Scientific Drilling at Lake Tanganyika, Africa: A Transformative Record for Understanding Evolution in Isolation and the Historical Biology of the African Continent
In collaboration with a large interdisciplinary team of international scientists including African collaborators, we propose to tap this unique historical record to understand how the ecosystems of both Lake Tanganyika and its surrounding watershed have developed.
Scientific drilling on the African Great Lakes has already yielded exciting scientific payoffs in the fields of paleoclimate and paleoecological research, by extending our detailed understanding of African environmental change over a million years. With a drilling project at the oldest African lake, Lake Tanganyika, we have the opportunity to vastly increase both the research scope and temporal duration of these records.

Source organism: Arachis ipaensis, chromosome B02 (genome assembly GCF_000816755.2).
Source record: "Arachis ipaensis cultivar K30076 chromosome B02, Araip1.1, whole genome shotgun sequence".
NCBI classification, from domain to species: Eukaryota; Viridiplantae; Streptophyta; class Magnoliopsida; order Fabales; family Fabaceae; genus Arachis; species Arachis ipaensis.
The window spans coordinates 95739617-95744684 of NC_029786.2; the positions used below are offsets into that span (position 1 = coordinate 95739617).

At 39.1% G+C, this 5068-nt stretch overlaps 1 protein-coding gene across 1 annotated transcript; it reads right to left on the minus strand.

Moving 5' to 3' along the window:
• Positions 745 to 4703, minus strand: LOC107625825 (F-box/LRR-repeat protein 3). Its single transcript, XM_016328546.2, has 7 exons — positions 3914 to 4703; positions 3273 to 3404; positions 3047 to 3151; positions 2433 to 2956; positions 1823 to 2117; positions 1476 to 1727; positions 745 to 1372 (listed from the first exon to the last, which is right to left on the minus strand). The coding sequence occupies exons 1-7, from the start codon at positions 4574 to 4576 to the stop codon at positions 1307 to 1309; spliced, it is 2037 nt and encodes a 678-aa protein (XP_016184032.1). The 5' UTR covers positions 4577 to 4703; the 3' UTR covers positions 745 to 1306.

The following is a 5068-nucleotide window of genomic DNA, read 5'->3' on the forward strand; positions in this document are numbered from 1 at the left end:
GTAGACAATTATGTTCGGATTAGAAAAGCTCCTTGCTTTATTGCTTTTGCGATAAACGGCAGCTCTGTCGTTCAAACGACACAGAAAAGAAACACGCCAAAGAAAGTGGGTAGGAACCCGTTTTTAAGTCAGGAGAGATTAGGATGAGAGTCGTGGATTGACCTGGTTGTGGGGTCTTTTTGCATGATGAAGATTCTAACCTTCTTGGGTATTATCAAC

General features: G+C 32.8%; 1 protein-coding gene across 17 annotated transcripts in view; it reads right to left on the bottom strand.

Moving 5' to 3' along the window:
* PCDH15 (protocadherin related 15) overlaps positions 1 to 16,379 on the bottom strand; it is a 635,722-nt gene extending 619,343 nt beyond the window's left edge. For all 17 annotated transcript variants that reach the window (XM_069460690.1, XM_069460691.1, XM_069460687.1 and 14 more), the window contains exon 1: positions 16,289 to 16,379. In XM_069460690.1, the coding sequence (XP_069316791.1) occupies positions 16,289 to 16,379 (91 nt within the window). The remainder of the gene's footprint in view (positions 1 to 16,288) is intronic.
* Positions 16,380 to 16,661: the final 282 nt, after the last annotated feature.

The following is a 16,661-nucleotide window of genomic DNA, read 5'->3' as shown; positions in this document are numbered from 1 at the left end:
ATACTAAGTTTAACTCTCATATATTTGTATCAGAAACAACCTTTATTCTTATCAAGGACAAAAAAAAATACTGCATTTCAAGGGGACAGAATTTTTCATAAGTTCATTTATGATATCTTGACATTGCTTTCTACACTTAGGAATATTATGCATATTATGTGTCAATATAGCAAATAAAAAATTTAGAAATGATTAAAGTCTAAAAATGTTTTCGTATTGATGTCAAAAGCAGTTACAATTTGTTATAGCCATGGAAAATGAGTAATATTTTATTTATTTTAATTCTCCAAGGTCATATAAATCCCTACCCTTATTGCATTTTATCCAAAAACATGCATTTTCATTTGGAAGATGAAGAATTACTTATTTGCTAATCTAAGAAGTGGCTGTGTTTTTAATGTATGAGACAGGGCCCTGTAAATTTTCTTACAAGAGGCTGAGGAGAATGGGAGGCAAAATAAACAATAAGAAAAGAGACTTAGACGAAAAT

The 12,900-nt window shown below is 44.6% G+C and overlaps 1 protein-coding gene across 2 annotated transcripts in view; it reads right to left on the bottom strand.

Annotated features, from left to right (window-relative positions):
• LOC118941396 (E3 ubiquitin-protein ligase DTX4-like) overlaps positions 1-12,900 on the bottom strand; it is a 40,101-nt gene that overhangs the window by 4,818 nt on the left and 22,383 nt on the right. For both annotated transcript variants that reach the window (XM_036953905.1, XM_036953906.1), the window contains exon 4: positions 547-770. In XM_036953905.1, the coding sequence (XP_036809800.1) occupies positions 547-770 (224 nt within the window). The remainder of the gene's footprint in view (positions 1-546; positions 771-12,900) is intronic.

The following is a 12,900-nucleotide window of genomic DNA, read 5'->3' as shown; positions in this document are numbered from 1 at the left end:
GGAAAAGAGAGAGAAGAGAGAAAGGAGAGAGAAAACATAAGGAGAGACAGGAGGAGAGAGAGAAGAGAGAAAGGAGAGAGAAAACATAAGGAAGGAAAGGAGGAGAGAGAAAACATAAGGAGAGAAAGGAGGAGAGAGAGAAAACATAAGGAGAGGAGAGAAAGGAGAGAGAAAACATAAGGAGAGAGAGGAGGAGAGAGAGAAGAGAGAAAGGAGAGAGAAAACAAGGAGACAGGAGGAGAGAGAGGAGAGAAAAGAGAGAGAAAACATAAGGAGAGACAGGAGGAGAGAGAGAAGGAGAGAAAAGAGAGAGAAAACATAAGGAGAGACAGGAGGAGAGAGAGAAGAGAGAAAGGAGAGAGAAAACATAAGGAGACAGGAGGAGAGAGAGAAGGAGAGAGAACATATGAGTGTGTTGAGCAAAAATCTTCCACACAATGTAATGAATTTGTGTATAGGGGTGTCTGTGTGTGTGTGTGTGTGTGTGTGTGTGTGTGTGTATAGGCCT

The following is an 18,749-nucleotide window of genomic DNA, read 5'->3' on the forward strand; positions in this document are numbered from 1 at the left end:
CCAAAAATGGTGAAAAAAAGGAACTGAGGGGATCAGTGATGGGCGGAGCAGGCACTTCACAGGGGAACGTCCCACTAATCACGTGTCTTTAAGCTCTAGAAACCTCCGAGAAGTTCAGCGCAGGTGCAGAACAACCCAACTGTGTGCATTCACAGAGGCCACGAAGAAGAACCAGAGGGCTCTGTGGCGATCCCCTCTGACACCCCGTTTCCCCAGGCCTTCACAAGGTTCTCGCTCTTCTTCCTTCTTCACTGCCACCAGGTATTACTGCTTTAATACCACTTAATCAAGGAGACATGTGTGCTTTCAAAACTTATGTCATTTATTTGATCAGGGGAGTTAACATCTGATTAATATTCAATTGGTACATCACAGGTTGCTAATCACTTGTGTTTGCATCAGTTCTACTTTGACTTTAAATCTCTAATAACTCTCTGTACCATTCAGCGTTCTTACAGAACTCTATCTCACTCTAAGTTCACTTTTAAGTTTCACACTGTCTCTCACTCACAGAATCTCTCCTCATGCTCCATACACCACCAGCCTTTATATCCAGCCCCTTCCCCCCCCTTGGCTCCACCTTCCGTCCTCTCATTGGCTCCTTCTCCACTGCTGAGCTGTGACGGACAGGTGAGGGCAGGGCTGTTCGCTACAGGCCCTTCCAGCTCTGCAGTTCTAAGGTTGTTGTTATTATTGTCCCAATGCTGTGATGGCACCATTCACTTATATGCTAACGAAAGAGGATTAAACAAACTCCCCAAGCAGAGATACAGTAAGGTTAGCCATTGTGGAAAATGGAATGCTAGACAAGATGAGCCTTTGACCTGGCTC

A deep scientific drill into the lake floor of Tanganyika will provide a climatological and environmental record that covers – in unprecedented precision – the entire time span of human evolution, starting from the human-chimp split, and in the very geographic region where this event has happened. Together, the paleoclimate and paleobiology part of scientific drilling in Lake Tanganyika covers three of the five focal areas of the University of Basel (life sciences: genomics, evolution; sustainability: environmental sciences; global studies: Africa).